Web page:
the weblog of Alan Knox

When Culture Trumps Scripture

Posted by on Dec 22, 2006 in scripture | 9 comments

I know what you’re thinking, but this post is not about postmodernity. I’ve read several books about the postmodern culture, the emerging culture, the post-postmodern culture, etc. One of the things that I recognize is that there are good features of almost every culture, and there are bad features of almost every culture. I say “almost every” because I have not examined every culture. There are good and bad aspects of postmodern culture. There are also good and bad aspects of modern culture.

But, what about “North American Evangelical Church” Culture? Are there both good and bad aspects of this culture?

I would like to offer one example of a negative aspect of “North American Evangelical Church” Culture: using biblical words with non-biblical meanings. The following words are generally used in ways that differ from the biblical meaning: church, worship, service, ministry, minister, deacon, disciple, discipleship, praise, and preach.

So what? Why should we care? We should care because when believers read the words “church” or “service” or “preach” in Scripture, they naturally assume that the common cultural meaning is the biblical meaning. What happens at that point? Scripture is reduced to cultural standards, and those believers who do not take time to understand the biblical meaning, are trapped in a cultural understanding that is nonbiblical (at best) and sometimes anti-biblical.

Certainly there may be other ways that “North American Evangelical Church” Culture trumps Scripture. But this is one that can be corrected, if we begin to use words biblically. Am I way off base here?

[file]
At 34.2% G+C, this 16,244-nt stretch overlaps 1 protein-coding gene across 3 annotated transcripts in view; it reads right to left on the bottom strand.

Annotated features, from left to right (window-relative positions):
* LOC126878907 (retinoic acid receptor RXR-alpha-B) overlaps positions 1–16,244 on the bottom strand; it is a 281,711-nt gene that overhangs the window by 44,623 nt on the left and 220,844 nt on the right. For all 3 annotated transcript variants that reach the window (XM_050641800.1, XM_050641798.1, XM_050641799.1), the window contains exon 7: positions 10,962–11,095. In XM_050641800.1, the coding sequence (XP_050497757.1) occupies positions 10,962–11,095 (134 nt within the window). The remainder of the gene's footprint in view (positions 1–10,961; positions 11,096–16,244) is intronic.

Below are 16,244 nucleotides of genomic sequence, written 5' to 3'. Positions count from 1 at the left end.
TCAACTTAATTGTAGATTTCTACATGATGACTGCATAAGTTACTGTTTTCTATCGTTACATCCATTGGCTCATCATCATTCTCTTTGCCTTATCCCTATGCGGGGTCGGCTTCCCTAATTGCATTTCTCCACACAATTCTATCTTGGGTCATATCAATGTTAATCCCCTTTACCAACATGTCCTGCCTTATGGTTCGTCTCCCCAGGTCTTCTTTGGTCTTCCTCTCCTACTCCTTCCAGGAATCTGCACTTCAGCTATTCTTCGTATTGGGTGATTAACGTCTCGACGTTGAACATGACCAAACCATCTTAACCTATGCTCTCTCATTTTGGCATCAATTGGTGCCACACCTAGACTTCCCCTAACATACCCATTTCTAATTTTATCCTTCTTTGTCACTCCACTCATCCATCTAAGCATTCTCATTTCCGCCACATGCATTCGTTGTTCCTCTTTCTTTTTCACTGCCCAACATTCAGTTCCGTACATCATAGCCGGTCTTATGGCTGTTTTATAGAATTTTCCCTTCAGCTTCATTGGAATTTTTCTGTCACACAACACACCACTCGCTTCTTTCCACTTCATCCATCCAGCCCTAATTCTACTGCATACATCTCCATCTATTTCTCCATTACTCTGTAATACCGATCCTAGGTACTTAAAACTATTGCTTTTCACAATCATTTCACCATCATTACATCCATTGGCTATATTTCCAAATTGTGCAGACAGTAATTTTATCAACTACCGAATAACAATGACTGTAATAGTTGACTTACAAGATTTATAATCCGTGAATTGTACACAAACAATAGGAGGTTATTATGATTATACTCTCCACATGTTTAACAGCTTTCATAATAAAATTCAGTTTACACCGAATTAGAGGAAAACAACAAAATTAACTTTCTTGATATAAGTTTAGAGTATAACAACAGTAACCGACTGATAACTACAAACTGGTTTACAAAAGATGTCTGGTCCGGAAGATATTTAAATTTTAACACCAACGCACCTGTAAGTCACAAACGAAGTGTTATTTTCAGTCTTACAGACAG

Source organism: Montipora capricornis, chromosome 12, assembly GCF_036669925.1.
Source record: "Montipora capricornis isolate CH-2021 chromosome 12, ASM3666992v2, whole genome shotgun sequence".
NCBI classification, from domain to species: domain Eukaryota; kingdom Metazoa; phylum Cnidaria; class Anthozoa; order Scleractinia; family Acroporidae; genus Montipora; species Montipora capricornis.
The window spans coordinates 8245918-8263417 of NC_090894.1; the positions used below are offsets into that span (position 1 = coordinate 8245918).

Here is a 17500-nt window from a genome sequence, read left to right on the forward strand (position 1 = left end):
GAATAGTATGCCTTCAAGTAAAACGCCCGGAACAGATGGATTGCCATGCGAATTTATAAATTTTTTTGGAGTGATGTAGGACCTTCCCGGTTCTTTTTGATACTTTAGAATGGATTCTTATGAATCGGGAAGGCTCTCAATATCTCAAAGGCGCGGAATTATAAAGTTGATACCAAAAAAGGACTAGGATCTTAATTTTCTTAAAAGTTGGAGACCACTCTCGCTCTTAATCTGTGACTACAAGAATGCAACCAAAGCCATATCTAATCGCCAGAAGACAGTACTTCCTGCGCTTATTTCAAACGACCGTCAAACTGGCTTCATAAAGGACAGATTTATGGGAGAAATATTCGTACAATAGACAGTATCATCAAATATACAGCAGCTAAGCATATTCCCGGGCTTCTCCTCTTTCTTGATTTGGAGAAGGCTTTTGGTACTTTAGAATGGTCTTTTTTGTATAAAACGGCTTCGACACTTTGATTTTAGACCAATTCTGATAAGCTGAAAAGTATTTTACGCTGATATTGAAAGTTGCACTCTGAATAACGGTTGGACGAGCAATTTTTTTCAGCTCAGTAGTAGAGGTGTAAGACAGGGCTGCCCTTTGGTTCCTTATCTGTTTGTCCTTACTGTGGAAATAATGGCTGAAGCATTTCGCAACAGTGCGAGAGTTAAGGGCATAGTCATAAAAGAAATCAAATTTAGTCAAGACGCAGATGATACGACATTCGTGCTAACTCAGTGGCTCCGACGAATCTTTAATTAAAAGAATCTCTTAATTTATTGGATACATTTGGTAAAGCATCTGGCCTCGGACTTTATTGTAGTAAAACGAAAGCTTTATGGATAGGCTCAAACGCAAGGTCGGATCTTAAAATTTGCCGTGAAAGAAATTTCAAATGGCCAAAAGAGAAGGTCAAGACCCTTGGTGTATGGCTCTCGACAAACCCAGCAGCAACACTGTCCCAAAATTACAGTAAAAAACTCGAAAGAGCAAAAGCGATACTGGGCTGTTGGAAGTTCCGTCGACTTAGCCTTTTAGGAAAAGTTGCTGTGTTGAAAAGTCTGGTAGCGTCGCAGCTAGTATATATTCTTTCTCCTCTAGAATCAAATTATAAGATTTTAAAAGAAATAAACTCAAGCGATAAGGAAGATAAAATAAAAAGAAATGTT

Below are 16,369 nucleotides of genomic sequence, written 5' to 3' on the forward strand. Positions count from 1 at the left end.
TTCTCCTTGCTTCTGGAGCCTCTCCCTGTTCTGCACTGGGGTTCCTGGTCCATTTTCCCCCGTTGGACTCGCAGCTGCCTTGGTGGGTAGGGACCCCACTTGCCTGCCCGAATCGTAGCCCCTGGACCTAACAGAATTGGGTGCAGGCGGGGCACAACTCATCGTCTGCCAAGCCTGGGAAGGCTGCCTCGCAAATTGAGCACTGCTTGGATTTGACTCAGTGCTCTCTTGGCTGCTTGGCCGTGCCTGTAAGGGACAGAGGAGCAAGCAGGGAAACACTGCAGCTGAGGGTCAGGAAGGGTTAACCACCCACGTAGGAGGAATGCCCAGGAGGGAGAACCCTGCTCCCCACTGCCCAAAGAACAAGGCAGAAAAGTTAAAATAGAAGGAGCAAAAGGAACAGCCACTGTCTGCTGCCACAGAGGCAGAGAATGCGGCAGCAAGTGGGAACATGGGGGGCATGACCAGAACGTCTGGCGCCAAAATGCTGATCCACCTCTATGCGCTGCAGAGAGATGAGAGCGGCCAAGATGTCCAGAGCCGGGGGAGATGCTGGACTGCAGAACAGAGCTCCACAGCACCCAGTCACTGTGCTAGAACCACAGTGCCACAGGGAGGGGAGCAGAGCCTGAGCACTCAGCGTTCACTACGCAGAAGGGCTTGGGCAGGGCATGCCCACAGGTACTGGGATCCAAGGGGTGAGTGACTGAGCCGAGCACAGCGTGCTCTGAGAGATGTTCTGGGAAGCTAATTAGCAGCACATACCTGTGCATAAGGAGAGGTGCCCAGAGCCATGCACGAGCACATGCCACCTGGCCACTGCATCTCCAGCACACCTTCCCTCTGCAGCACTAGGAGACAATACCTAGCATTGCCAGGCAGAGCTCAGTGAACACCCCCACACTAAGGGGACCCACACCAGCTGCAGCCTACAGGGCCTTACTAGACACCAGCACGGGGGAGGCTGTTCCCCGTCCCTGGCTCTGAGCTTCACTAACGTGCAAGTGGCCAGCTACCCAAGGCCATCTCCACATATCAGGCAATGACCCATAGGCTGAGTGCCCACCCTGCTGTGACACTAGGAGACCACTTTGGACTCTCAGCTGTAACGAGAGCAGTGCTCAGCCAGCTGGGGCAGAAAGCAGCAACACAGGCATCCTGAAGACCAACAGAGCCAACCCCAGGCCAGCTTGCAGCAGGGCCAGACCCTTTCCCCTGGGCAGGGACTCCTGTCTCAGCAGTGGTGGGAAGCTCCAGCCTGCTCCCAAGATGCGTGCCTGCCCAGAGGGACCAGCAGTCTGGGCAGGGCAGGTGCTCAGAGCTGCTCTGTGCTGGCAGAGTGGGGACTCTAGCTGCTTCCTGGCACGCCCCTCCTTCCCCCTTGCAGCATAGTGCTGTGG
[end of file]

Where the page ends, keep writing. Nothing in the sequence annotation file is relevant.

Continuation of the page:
Comments are closed. If you would like to discuss this post, send an email to alan [at] alanknox [dot] net.

  1. 12-22-2006

    Good post Alan!

    This is something we can and need to aim at correcting. I catch myself all the time using words with their cultural meaning rather than their biblical meaning. I beleive correction must start with becoming aware that there are differences in the way we use words. This awareness will only come as we study and disciple others from scripture. Thanks for this challenging post.


  2. 12-22-2006


    I probably don’t need to comment, since you know where I stand on this issue. In my opinion, you are right on. There is always danger when the culture starts to define the Bible. Just look at the Church in history.

    We also should consider the fact that words have a tendency to “evolve” through the ages, so it is only natural that words like “Church” (Έκκλησία) mean something now that is different than 100, 200, 1000, 2000 years ago. As you have already stated the problem creeps in when we apply the definitions of today to the words of yesterday.

    Sometimes I wonder if it would not be better to stop using the words altogether. Instead of translated Έκκλησία as Church, translate it as assembly (or whatever definition you prefer). The problem with this solution is two-fold. Most conservative Christians would flip-out (not that it matters) and it could taint the well. What I mean is, eventually Christian might be calling the building/time/location/etc the assembly (or whatever the word may be). So it could be a never ending cycle.